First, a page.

Last Night A Bus Driver Saved Our Life
Yesterday, we made a lot of jokes about snowshoeing home from Boston Daily HQ. We’re sure you made similar jokes with your coworkers as the flakes fell peacefully by the windows. But after last night’s hellish commute, we’ve all got horror stories to share. After the jump, we tell you about our slow, slippery crawl and the angel named Mike who saw us safely home.
Things started out so well. We caught the Orange Line at the Mass Ave stop. When we got to the platform at 2:50, a train was just pulling in. It was busy, but empty enough where we got a seat. At North Station, we got out and caught a Lechmere train in about five minutes.
This isn’t so bad, we foolishly thought.
Our spirits sank as we got above ground and caught a glimpse of the O’Brien Highway. Both the inbound and outbound sides of the roadway were gridlocked, and we could see flashing police lights through the heavy snow. We reluctantly got out of the warm train and stood around under the sleeping pigeons. A quick check of the schedule saw a bus was due to arrive around 3:15.
Finally, at 3:50, a bus roared into the busway. The people who were waiting around for other routes let out a moan while we jostled into position to board. Mike, the bearded bus driver who would turn out to be the best thing that’s happened to us all week, gruffly told everyone to get on the bus without paying.
“Don’t expect to get anywhere for a while,” he said, waving everyone past the fare box. We took our seat, convinced we’d be fine now that we were on a warm bus. Things went well at first, as Mike adeptly maneuvered the bus onto the McGrath Highway and we moved forward a few yards.
Then we stopped. We moved about a car length forward, then stopped again. We watched drivers get out of their cars to get the ice off their windshields. From time to time, Mike shifted the bus into park and rubbed his temples. After an hour, he asked those of us who were sitting to get up and give another passenger a chance to take a load off.
After we got up, we asked Mike how many runs he’d completed during the day.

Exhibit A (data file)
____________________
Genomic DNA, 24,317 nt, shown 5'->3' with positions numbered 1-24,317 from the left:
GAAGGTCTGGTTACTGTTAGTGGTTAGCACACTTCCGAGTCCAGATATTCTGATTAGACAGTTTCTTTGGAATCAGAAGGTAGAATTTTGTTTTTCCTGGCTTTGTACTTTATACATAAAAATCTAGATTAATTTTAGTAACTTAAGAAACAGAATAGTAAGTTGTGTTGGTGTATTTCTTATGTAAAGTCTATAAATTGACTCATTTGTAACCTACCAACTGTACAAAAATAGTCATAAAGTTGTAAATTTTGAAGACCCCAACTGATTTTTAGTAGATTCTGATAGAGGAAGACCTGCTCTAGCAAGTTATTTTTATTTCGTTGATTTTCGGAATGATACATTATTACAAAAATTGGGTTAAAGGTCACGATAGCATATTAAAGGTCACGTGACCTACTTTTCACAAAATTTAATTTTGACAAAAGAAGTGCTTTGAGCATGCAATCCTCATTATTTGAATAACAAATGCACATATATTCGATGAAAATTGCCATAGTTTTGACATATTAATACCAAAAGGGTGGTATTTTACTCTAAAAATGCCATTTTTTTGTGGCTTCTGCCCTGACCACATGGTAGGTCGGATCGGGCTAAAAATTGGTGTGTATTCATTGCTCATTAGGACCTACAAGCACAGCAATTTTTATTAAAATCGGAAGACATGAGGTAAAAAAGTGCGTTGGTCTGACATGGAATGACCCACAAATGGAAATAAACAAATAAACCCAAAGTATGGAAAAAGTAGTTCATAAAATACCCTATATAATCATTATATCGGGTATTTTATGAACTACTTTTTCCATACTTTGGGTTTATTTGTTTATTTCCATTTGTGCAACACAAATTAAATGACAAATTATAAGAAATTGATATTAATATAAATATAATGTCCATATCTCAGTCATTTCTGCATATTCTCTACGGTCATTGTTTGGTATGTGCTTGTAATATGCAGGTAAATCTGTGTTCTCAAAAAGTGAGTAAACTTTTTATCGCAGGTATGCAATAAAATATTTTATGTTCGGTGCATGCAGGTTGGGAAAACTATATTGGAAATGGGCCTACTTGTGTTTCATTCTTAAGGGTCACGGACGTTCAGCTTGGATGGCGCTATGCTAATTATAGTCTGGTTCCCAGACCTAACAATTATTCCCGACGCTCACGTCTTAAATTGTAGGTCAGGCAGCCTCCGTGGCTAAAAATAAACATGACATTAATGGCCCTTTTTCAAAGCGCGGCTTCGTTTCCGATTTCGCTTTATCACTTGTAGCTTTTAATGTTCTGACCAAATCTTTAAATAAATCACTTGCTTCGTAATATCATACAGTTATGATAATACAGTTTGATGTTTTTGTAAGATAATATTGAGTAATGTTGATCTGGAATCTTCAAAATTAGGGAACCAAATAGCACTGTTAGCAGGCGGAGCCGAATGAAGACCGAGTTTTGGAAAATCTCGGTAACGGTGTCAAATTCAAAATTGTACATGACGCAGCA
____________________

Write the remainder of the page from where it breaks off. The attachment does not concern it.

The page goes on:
“Um, none,” he said with a laugh. “It took me an hour and a half to get from Cambridge High School to Lechmere this afternoon.”
We stood still for what seemed like an eternity at the intersection of the McGrath Highway and Washington Street. A hearse crept by, causing us to make a “late to his own funeral” joke to Mike, who gave us a half-hearted chuckle. As we got closer to the base of a small hill, we saw what the holdup was. The two-lane road was essentially reduced to one as cars swerved up the slippery slope.
We asked Mike if the bus was easier to maneuver up a snowy hill than a car.
“Oh, we’re gonna slide,” he informed us, eyeballing the cars that fishtailed their way up the hill. We regretted our decision to give up our seat when we heard this.
When the light turned green, Mike got a good head of steam going as he approached the hill. We clutched the handrail with both hands as Mike got us halfway up. Suddenly, the car in front of us started to fishtail and stopped.
“Aw, come on,” Mike said, putting the breaks on the bus as horns started blaring behind us. Finally, the car made it up and the bus safely followed, not sliding once. Cheers and applause erupted from the passengers. Mike smiled.
We’ve had some unsafe bus drivers in our commuting experience, but Mike was great. He was as patient as could be expected, considered the needs of his passengers, and somehow navigated a city bus through four inches of snow without damaging anyone or any thing. We thanked him profusely after we got off the bus. Finally, at 5:15 we arrived at home—cold and snowy, but safe—thanks to Mike.